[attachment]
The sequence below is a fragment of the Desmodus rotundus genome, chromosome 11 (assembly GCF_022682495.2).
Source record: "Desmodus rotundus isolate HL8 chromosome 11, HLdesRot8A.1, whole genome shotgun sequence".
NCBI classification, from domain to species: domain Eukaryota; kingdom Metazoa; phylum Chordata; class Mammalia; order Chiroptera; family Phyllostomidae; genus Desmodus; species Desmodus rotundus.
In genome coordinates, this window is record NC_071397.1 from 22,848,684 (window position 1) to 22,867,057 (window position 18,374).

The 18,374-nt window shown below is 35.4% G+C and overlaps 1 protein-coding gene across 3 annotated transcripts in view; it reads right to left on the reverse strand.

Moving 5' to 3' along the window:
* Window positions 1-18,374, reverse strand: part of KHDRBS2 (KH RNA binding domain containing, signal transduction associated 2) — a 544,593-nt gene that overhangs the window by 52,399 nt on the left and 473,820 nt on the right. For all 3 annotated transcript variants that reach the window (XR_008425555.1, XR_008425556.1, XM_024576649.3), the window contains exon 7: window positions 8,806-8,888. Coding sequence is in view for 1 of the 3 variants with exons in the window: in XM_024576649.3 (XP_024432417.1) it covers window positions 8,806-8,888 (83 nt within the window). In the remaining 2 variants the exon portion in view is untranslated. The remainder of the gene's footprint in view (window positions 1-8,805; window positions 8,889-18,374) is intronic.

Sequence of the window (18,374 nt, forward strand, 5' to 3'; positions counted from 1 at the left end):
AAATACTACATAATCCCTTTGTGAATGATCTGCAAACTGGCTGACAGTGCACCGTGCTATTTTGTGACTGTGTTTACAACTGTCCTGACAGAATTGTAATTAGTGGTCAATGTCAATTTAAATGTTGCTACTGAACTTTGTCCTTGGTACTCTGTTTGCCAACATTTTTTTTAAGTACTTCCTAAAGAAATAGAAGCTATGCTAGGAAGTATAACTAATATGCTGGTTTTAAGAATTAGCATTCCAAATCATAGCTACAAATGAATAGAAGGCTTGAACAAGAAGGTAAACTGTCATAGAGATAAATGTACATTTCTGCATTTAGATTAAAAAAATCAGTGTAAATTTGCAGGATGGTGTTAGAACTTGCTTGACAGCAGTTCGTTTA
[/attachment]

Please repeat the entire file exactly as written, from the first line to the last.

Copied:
The sequence below is a fragment of the Desmodus rotundus genome, chromosome 11 (assembly GCF_022682495.2).
Source record: "Desmodus rotundus isolate HL8 chromosome 11, HLdesRot8A.1, whole genome shotgun sequence".
NCBI classification, from domain to species: domain Eukaryota; kingdom Metazoa; phylum Chordata; class Mammalia; order Chiroptera; family Phyllostomidae; genus Desmodus; species Desmodus rotundus.
In genome coordinates, this window is record NC_071397.1 from 22,848,684 (window position 1) to 22,867,057 (window position 18,374).

The 18,374-nt window shown below is 35.4% G+C and overlaps 1 protein-coding gene across 3 annotated transcripts in view; it reads right to left on the reverse strand.

Moving 5' to 3' along the window:
* Window positions 1-18,374, reverse strand: part of KHDRBS2 (KH RNA binding domain containing, signal transduction associated 2) — a 544,593-nt gene that overhangs the window by 52,399 nt on the left and 473,820 nt on the right. For all 3 annotated transcript variants that reach the window (XR_008425555.1, XR_008425556.1, XM_024576649.3), the window contains exon 7: window positions 8,806-8,888. Coding sequence is in view for 1 of the 3 variants with exons in the window: in XM_024576649.3 (XP_024432417.1) it covers window positions 8,806-8,888 (83 nt within the window). In the remaining 2 variants the exon portion in view is untranslated. The remainder of the gene's footprint in view (window positions 1-8,805; window positions 8,889-18,374) is intronic.

Sequence of the window (18,374 nt, forward strand, 5' to 3'; positions counted from 1 at the left end):
AAATACTACATAATCCCTTTGTGAATGATCTGCAAACTGGCTGACAGTGCACCGTGCTATTTTGTGACTGTGTTTACAACTGTCCTGACAGAATTGTAATTAGTGGTCAATGTCAATTTAAATGTTGCTACTGAACTTTGTCCTTGGTACTCTGTTTGCCAACATTTTTTTTAAGTACTTCCTAAAGAAATAGAAGCTATGCTAGGAAGTATAACTAATATGCTGGTTTTAAGAATTAGCATTCCAAATCATAGCTACAAATGAATAGAAGGCTTGAACAAGAAGGTAAACTGTCATAGAGATAAATGTACATTTCTGCATTTAGATTAAAAAAATCAGTGTAAATTTGCAGGATGGTGTTAGAACTTGCTTGACAGCAGTTCGTTTA